The reality is that the Prime Minister has failed to deliver a clear message, and he did not address the point about London buses being packed this morning. The Prime Minister is threatening progress made against the spread of this virus by the general public who are following the advice to stay at home. The Prime Minister is putting workers’ safety at risk by calling on those who cannot work at home to go to their jobs without any guidance on health and safety.
Only last Monday, the Health Secretary launched the test and trace app trial. On Sunday, the Prime Minister appeared to leapfrog any success with that by announcing easing of restrictions. Before any lockdown easing and to avoid undermining the progress made so far, the Prime Minister must make sure that there are sufficient levels of testing available, and the ability to test, trace and isolate is fully in operation. Why is the Prime Minister throwing weeks of progress against the virus into jeopardy, undermining the work of our outstanding NHS?
The right hon. Gentleman raises a point about London buses that is quite right, and I do not want to see crowding on mass-transit public transport in our capital or anywhere else. We are working actively with Transport for London to ensure that we have more capacity and discourage people from going to work during the peak, and that the operators, particularly TfL, lay on more tube trains in particular when they are necessary throughout the day. A huge amount of work is being done. We also want to see proper marshalling at stations to prevent crowded trains.
On the right hon. Gentleman’s point about test, track and trace, that is going to be a huge operation for the entire country. He should pay tribute to the work of all those hundreds of thousands of people who are now responsible for massively escalating our test, track and tracing operation. We now test more than virtually any other country in Europe. The rate of acceleration—the rate of increase—has been very sharp indeed, and we will go up to 200,000 by the end of the month. The right hon. Gentleman is absolutely right that the success of the programme is absolutely vital if we are to be able to move on to the second and third steps of our road map.
As my right hon. Friend knows, it is this Government’s ambition to end rough sleeping by 2024. It is great to see the progress that has been made even in this very difficult time—as he says, 90% of rough sleepers are now in accommodation or have been offered accommodation. We will be investing considerable sums to make sure that we build the housing and address the social issues to tackle that problem for good.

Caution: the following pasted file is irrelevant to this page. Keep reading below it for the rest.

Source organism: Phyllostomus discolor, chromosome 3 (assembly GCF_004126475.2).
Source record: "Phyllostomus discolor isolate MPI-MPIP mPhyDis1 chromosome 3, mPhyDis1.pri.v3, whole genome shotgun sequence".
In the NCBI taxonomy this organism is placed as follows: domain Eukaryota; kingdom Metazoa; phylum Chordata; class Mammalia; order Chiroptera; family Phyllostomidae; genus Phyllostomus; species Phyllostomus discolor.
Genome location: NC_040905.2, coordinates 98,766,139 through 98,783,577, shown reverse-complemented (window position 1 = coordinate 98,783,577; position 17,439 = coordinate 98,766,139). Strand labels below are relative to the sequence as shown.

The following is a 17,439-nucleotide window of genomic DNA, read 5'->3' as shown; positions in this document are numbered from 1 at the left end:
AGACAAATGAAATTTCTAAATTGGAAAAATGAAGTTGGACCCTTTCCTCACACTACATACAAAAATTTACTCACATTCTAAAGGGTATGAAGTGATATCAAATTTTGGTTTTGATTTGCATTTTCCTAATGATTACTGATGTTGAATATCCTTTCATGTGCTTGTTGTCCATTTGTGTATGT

I thank the Government for listening to representations from the Liberal Democrats and others on protecting jobs by extending the scheme yesterday. Will the Government now do the same for the self-employed? People such as cleaners, childminders, taxi drivers and hairdressers have all seen their incomes devastated and are only now able to apply for help for the past three months, but millions of these families now have no help in the future. Surely self-employed people must have their support extended, too.
I admire the right hon. Gentleman’s brilliant attempt to take the credit from my right hon. Friend the Chancellor for his extension of the coronavirus job retention scheme, which has been one of the most extraordinary features of this country’s—our collective—response to the crisis. The right hon. Gentleman is right to draw attention to the position of the self-employed; we are making sure that they get payments, over three months, of up to £7,500 as well.
I thank my hon. Friend very much, and I agree with him, but whatever the defects of the Labour Government in Wales, my experience is that we have been working very well together across all the four nations and will continue to do so. My honest view is that all those who talk about confusion or mixed messages are grossly overstating the position. The common sense of the British people is shining through this argument. They can see where we want to go and where we need to go.
I thank the right hon. Gentleman for his question. He actually nabbed me behind the Speaker’s Chair after he last put it to me. I can tell him that we estimate that 1.3 million British nationals have now been returned. I know that he would like the RAF to be more involved, but I can also tell him that we have put £75 million into a charter arrangement, and a whole range of airlines have signed up to it. We are doing everything that we can to bring people back as fast as we can.